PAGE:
How big a microservice should be without pizzas

How big a microservice should be without pizzas

Note: This article discusses microservices as a whole, not on bounded context (DDD) level. Also note that how big/size are just layman terms, the real intention here is complexity.

Why care about microservice complexity ?

For multiple reasons one could be orphaned projects, another being afraid of ending up with being another monolith, or even incidental architecture complexity.

There are many tools like analysis tools and techniques for tackling code complexity, yet most of us don’t know when it’s worth time and money to split a service or make critical changes.

It’s a Problem of measurement

Some teams use the two-pizza rule from Amazon to estimate the team size, and then based on the team size they decide how many and more importantly which microservices could that team handle and that decision is usually based on the power players opinions ( aka seniors, architects etc), Other teams use previously mentioned code analysis tools or even line counts. The issues here are:

  • Code complexity is very relative, it’s a good indicator but never a reliable one, you simply can’t say if the complexity is x then we chop the microservice into halves
  • Lines of code are never a measurement of complexity, take code written in scala or C++ for example, it’s short but can drive you crazy
  • Your team members are already experts (they’re probably the ones who wrote it), their opinion is definitely valuable but still relative to their knowledge and if they say it’s 6/10 complex you don’t know if that’s actually 6 or 9.

So, You need to define a good constant that is measurable, and then you have your unit of measurement.

Measurement according to wikipedia is the numerical quantitation( 1) of the attributes(2) of an object or event(3), which can be used to compare with other objects or events.

Quantitation is the act of quantifying

Quantifying is discovering or expressing the quantity of something.

So we have a microservice as our object(3), we need to define its quantifiable(1) attributes(2) aka discovering microservice attribute(s) that’s measurable with a natural unit.

1.0 Microservice as an object, not a subject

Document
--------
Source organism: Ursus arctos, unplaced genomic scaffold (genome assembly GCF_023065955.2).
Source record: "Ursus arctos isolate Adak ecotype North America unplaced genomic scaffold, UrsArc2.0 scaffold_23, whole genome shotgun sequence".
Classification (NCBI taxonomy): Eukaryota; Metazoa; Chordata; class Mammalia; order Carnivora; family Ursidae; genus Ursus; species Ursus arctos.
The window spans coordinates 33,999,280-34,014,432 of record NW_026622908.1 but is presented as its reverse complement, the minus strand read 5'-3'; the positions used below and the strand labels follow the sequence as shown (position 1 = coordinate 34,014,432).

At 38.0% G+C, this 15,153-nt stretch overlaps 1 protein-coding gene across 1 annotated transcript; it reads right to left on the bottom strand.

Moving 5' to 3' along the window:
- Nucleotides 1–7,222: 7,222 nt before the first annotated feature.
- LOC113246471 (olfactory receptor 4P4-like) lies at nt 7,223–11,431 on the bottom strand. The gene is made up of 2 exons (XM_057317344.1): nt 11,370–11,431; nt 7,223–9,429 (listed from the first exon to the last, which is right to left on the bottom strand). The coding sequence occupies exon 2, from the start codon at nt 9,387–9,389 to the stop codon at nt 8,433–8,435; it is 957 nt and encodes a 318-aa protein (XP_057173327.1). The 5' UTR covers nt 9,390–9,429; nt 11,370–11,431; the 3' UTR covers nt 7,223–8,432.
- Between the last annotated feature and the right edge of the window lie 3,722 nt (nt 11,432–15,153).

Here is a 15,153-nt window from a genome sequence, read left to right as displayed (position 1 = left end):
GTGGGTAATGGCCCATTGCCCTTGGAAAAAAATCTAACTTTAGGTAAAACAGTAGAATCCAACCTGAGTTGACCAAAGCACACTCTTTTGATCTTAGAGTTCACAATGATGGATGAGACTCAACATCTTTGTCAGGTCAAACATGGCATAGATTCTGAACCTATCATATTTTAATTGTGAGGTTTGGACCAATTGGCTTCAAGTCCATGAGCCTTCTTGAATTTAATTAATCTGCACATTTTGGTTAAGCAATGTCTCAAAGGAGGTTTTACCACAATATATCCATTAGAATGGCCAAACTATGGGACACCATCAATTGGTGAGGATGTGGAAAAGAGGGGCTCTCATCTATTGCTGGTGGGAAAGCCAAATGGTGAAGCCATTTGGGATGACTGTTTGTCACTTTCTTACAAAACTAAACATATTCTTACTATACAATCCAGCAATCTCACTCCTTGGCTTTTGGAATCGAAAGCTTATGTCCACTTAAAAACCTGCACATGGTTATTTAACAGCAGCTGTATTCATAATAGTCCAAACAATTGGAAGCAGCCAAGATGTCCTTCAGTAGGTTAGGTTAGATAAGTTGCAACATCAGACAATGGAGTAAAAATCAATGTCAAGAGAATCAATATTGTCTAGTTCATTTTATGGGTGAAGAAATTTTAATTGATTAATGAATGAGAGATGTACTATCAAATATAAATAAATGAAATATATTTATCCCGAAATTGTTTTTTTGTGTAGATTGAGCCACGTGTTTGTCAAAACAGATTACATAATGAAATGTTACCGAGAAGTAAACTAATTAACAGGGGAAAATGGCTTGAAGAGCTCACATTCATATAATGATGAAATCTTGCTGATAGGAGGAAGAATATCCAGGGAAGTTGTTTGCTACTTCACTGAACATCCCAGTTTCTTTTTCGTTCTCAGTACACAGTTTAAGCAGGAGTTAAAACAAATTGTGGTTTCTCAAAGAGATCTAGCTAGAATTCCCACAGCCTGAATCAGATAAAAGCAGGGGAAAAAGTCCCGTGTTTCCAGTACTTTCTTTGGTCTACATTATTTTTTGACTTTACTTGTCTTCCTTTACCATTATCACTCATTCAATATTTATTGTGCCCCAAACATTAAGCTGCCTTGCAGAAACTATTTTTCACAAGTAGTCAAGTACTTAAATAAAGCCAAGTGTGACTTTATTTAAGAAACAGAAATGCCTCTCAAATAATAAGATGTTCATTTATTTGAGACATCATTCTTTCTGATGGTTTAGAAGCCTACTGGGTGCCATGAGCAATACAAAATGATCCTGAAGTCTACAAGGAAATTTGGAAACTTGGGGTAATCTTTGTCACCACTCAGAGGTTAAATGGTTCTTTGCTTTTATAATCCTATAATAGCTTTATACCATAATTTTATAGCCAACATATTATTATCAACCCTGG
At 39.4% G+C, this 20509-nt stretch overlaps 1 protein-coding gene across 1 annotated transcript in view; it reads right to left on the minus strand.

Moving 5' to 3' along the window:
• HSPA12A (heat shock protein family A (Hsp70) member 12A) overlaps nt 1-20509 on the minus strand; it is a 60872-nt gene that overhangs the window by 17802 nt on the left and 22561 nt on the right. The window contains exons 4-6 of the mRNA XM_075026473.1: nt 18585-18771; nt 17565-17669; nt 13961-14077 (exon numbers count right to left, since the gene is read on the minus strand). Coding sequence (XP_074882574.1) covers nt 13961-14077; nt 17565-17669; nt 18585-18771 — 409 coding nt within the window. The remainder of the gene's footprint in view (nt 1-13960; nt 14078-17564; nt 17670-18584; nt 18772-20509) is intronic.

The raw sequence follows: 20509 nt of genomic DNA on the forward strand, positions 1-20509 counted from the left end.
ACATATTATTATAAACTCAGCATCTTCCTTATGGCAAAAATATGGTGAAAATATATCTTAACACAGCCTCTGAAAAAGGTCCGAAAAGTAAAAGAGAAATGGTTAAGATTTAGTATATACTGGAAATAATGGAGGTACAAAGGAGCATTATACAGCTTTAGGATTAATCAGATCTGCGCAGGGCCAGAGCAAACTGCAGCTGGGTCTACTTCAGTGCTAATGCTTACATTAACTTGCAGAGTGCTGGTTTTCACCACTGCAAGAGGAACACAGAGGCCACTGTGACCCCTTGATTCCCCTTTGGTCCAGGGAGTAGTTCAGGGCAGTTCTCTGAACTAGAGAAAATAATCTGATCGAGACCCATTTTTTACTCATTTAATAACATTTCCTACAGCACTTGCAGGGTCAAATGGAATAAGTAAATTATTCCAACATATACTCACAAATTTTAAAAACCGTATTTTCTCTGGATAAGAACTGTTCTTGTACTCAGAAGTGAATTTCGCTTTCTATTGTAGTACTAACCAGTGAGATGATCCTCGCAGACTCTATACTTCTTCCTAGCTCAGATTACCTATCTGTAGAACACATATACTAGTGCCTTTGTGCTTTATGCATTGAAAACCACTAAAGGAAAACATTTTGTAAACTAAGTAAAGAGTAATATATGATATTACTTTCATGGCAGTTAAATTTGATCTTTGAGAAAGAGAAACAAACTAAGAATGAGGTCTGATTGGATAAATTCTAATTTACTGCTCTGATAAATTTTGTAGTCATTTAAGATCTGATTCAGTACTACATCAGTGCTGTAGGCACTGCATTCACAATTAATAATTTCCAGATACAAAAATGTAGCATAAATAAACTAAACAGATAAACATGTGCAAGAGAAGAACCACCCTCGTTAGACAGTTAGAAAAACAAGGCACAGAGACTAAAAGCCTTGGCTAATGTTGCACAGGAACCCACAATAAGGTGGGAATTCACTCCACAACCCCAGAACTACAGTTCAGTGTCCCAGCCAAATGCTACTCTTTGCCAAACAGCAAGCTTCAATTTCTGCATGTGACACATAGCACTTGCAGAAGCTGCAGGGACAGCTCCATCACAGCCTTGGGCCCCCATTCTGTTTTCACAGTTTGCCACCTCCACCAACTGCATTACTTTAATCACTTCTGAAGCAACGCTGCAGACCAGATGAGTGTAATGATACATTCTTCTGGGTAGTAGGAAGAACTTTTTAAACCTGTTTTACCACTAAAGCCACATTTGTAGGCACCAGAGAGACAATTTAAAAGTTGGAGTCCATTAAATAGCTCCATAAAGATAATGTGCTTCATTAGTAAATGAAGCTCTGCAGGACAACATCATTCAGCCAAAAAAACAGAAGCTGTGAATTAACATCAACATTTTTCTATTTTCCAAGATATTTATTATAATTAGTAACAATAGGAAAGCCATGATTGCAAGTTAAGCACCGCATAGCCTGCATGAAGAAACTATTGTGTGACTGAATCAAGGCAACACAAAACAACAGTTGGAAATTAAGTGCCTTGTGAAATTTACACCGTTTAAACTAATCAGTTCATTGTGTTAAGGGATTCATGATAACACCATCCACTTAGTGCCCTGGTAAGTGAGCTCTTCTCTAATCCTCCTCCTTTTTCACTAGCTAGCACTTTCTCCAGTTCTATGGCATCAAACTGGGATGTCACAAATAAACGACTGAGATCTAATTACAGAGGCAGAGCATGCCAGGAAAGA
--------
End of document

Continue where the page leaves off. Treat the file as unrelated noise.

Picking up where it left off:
Your microservice isn’t just an executable file it’s a complete ecosystem that an engineer touches daily; from CI/CD cycles to technology stacks, not to mention your programming language choice and how well documented is your microservice. All these are factors which contribute to the complexity of the service.

2.0 Microservice quantifiable attribute

Since complexity in our case isn’t a measurable quantity, we go back to the basics which are “business needs”.

The basic need here is how fast (in average) in reality people get to understand and be able to fully maintain and operate the service from zero knowledge, versus our expectations. That percentage is crucial.

3.0 Measure it

Nobody can measure the unknown, Can you measure the unknown or come up with perfect time estimation methods, but we can try to come as much closer as we possibly can.

Knowing the attribute from previous section (time to understand) we have a couple of angles:

  1. Stakeholders expectation of new joiners understanding time Vs the actual average time on a random selected set
  2. Stakeholders expectation of other team members understanding time Vs the actual average time on a random selected set
  3. What’s the expected quorum of people maintaining such service according to its risk or impact, taking into consideration the bus factor of course Vs how many are actually there.
  4. What’s your turnover rate?

There’s no secret magical function to put the previous numbers in, in order to get a number or yes/no answer, but the good news is that you can come up with your own according to the team/org risk analysis or simply toleration.

So next time someone asks you how big should this microservice be or should we refactor this microservice, the answer would be How long are we willing to give time for someone to understand it ?

With the previous you’d also be able to:

  • transparently communicate and manage the stakeholders expectations
  • make wise decisions regarding your team capabilities and services as in:
    • What you need next, (e.g Service y is higher risk, should we refactor or increase knowledge)
    • What technologies should I increase in the team based on risk factors not based on lack of knowledge.

From my humble experience that consisted of lots of failure, I found the previous approach to be very helpful when a service is constantly growing and specially horizontally (new unique and complex features added), which means added complexity.

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